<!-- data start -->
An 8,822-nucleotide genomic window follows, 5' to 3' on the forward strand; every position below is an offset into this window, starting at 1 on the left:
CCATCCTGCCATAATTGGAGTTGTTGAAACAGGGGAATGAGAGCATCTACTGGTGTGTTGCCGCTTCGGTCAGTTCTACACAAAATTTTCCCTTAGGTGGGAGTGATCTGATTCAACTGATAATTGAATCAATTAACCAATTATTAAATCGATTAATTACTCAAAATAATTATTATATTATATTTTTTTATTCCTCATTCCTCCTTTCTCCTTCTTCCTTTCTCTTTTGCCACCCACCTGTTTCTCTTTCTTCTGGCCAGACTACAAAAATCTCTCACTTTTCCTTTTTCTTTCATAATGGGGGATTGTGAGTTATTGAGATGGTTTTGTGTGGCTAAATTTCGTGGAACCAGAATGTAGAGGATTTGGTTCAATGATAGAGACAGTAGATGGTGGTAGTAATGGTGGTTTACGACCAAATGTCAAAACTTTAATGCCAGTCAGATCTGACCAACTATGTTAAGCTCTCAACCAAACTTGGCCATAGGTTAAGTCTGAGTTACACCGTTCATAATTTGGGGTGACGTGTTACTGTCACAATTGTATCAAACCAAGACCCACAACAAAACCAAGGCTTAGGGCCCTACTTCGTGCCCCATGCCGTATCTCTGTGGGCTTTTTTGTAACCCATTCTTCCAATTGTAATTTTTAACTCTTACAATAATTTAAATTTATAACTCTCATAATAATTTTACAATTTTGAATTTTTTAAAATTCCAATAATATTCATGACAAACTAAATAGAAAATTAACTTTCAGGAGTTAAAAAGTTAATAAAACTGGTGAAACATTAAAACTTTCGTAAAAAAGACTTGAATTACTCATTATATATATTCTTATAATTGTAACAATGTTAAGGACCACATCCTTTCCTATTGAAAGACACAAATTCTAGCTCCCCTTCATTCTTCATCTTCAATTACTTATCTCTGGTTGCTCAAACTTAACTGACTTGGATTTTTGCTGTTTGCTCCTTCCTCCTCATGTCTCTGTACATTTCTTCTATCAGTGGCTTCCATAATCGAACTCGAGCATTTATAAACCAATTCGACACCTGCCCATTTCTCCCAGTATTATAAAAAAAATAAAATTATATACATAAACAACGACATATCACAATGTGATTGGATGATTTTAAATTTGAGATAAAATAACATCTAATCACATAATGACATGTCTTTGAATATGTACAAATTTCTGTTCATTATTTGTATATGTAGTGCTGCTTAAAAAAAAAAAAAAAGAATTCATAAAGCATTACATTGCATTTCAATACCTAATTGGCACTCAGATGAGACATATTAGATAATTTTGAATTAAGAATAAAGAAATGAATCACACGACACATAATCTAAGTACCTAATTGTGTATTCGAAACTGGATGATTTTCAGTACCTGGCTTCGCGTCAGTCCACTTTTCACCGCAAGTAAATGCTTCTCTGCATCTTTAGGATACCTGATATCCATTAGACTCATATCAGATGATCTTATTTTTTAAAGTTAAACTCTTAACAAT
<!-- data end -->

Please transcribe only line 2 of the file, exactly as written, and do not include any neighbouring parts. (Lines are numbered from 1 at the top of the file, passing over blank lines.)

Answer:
CCATCCTGCCATAATTGGAGTTGTTGAAACAGGGGAATGAGAGCATCTACTGGTGTGTTGCCGCTTCGGTCAGTTCTACACAAAATTTTCCCTTAGGTGGGAGTGATCTGATTCAACTGATAATTGAATCAATTAACCAATTATTAAATCGATTAATTACTCAAAATAATTATTATATTATATTTTTTTATTCCTCATTCCTCCTTTCTCCTTCTTCCTTTCTCTTTTGCCACCCACCTGTTTCTCTTTCTTCTGGCCAGACTACAAAAATCTCTCACTTTTCCTTTTTCTTTCATAATGGGGGATTGTGAGTTATTGAGATGGTTTTGTGTGGCTAAATTTCGTGGAACCAGAATGTAGAGGATTTGGTTCAATGATAGAGACAGTAGATGGTGGTAGTAATGGTGGTTTACGACCAAATGTCAAAACTTTAATGCCAGTCAGATCTGACCAACTATGTTAAGCTCTCAACCAAACTTGGCCATAGGTTAAGTCTGAGTTACACCGTTCATAATTTGGGGTGACGTGTTACTGTCACAATTGTATCAAACCAAGACCCACAACAAAACCAAGGCTTAGGGCCCTACTTCGTGCCCCATGCCGTATCTCTGTGGGCTTTTTTGTAACCCATTCTTCCAATTGTAATTTTTAACTCTTACAATAATTTAAATTTATAACTCTCATAATAATTTTACAATTTTGAATTTTTTAAAATTCCAATAATATTCATGACAAACTAAATAGAAAATTAACTTTCAGGAGTTAAAAAGTTAATAAAACTGGTGAAACATTAAAACTTTCGTAAAAAAGACTTGAATTACTCATTATATATATTCTTATAATTGTAACAATGTTAAGGACCACATCCTTTCCTATTGAAAGACACAAATTCTAGCTCCCCTTCATTCTTCATCTTCAATTACTTATCTCTGGTTGCTCAAACTTAACTGACTTGGATTTTTGCTGTTTGCTCCTTCCTCCTCATGTCTCTGTACATTTCTTCTATCAGTGGCTTCCATAATCGAACTCGAGCATTTATAAACCAATTCGACACCTGCCCATTTCTCCCAGTATTATAAAAAAAATAAAATTATATACATAAACAACGACATATCACAATGTGATTGGATGATTTTAAATTTGAGATAAAATAACATCTAATCACATAATGACATGTCTTTGAATATGTACAAATTTCTGTTCATTATTTGTATATGTAGTGCTGCTTAAAAAAAAAAAAAAAGAATTCATAAAGCATTACATTGCATTTCAATACCTAATTGGCACTCAGATGAGACATATTAGATAATTTTGAATTAAGAATAAAGAAATGAATCACACGACACATAATCTAAGTACCTAATTGTGTATTCGAAACTGGATGATTTTCAGTACCTGGCTTCGCGTCAGTCCACTTTTCACCGCAAGTAAATGCTTCTCTGCATCTTTAGGATACCTGATATCCATTAGACTCATATCAGATGATCTTATTTTTTAAAGTTAAACTCTTAACAAT